The first layer was pretty easy to get to as it wasn't under much. But even by the second layer, I now had piles of dirt I had to move and now more damp dirt to remove off of that.
The worst layer, naturally, was the bottom layer. Now I had two layers of dirt in piles to move off the 3rd layer and there was a lot of dirt and big wood chips (getting old and moist) on that one. It is much harder to shovel wood chips than dirt mixed with mulch.
Add to that, over time (as I'm sure this was done over a 10-20 year time span) roots had managed to penetrate between layers and through some - big roots especially. What a freaking pain in the butt!
But, after 4 hours, I think, think I have all of it! Maybe... Ugh! There are three pieces of weed barrier, the very, very bottom that is stuck under/within the rhododendron plant and a big azalea plant, I'll just trim those pieces of fabric up and deal with them if I ever have to pull out those bushes (which I hope is never).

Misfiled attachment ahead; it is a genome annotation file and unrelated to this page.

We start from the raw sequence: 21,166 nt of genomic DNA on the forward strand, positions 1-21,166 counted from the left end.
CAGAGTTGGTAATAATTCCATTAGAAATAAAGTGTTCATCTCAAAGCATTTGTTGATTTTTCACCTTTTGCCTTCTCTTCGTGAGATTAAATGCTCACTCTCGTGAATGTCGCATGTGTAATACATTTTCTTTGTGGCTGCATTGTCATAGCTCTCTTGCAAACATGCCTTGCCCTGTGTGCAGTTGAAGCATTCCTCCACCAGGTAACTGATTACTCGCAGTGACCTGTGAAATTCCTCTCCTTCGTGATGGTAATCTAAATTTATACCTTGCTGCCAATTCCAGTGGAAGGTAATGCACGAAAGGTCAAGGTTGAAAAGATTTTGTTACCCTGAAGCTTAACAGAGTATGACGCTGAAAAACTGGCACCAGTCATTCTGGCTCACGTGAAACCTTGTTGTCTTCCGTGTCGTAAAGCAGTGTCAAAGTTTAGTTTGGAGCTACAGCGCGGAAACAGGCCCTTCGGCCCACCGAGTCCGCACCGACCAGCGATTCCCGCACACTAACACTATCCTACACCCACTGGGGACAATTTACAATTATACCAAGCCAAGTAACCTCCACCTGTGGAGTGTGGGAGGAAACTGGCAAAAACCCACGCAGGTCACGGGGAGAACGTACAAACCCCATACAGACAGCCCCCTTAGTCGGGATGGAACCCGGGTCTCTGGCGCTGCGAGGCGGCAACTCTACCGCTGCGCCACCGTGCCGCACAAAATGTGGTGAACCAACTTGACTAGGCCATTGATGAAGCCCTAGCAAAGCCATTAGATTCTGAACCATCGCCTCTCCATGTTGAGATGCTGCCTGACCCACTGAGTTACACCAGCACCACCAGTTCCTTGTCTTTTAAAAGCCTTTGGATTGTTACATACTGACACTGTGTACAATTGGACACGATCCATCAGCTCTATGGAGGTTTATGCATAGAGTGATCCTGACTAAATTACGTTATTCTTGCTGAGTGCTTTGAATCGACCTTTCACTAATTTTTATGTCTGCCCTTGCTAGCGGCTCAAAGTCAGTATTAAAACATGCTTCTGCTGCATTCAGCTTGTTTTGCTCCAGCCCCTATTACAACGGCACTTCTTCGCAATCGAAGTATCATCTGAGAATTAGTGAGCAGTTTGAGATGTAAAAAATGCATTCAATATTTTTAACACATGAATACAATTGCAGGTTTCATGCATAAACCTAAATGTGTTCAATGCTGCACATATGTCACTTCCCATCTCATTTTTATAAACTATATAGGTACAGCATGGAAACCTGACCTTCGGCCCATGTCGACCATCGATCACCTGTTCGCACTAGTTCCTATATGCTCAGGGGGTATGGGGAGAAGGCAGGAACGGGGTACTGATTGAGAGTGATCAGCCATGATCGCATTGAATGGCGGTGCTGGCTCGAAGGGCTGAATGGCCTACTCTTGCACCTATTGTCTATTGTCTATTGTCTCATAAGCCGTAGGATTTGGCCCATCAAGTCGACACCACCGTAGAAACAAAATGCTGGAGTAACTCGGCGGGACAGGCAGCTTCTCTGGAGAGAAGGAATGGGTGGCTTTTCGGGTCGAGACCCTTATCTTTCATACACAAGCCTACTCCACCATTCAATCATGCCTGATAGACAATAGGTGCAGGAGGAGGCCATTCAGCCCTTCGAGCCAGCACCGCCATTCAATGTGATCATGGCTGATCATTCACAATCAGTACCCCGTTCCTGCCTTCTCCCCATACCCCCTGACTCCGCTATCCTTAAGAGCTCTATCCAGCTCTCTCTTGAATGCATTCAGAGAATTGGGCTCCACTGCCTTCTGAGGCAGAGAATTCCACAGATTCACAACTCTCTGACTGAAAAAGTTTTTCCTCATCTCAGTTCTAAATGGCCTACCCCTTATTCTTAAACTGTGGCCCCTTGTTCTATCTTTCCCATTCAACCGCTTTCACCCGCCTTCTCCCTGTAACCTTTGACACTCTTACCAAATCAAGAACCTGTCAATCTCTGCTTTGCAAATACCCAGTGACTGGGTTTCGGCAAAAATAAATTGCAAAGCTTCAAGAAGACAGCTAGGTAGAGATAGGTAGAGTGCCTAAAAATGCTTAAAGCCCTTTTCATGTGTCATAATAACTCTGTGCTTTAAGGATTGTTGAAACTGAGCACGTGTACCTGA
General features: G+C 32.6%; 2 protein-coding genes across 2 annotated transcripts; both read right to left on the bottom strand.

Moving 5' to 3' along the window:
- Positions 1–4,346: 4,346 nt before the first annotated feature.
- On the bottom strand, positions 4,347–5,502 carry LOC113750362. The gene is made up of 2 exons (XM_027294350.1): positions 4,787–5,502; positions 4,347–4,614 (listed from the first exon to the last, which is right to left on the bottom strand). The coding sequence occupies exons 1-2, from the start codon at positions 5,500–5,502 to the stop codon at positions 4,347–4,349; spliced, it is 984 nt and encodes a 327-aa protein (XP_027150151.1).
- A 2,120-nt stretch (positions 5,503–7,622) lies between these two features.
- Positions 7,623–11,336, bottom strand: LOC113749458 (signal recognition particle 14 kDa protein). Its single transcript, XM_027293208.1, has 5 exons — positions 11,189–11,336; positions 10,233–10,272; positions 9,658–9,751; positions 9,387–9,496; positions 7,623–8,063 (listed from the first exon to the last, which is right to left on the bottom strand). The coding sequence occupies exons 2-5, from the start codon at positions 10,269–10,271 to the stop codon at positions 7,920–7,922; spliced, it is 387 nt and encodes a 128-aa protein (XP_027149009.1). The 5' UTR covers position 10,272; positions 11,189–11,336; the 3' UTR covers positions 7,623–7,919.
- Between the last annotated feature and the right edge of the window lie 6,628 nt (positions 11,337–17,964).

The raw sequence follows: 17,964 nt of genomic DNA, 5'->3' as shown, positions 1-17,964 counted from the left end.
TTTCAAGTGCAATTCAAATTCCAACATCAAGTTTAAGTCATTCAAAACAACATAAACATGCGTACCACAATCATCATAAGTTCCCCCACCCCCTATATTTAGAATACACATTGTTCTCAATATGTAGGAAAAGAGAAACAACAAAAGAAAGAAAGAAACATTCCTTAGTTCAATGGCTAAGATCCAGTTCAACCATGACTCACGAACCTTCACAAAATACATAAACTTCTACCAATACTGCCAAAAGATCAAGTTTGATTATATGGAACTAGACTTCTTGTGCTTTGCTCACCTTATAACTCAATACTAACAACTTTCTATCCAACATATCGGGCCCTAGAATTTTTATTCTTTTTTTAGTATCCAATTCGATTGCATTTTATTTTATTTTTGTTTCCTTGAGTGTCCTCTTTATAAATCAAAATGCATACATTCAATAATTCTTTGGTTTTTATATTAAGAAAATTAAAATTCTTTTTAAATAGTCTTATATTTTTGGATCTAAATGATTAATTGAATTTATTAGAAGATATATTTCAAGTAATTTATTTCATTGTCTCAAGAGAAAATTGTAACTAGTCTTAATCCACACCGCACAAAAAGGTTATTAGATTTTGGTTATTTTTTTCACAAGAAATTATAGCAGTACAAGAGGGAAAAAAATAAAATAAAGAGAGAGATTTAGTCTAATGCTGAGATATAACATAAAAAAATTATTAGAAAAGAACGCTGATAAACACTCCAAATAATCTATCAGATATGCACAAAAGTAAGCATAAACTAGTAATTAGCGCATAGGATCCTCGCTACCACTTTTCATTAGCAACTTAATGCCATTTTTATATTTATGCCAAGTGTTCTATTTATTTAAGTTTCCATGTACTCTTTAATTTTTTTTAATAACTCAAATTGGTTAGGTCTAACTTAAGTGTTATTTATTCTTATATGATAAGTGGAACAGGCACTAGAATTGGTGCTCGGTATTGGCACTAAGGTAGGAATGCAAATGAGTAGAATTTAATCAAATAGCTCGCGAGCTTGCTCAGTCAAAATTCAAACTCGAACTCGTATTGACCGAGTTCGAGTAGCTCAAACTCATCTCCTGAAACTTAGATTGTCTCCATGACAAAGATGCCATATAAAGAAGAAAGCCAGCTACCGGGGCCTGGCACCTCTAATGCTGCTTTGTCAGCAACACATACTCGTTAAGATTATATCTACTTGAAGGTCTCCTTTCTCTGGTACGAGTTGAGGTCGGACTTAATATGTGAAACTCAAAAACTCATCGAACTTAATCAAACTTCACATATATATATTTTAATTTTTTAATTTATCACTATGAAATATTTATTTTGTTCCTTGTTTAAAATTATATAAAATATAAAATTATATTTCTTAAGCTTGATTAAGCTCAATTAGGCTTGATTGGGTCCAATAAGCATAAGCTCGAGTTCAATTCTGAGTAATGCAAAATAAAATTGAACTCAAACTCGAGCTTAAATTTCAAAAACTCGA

Now, after all my digging:
And here is the pile of weed barrier:
I'm realizing now too, that some plants were choked because of the weed barrier. Roots weren't able to fill out properly and so on. No wonder the azaleas that the owner planted just before selling aren't flourishing, they were too confined.
Now to move all that extra dirt to low parts in the yard. I don't know how any of the perennials I planted last year will survive all this stress, but they weren't in good shape the way it was either. You can see a couple peonies in there trying to grow.
But I have hope. These are the peonies I planted last spring in the front yard. Gorgeous on Mother's Day yesterday:
So, this will be the kind of stuff I will be doing for exercise for the next few weeks. That and painting in the house. No need for the gym when I'm active in other ways!
Stats for 5/14/12:
Highest weight: 275 Now: 166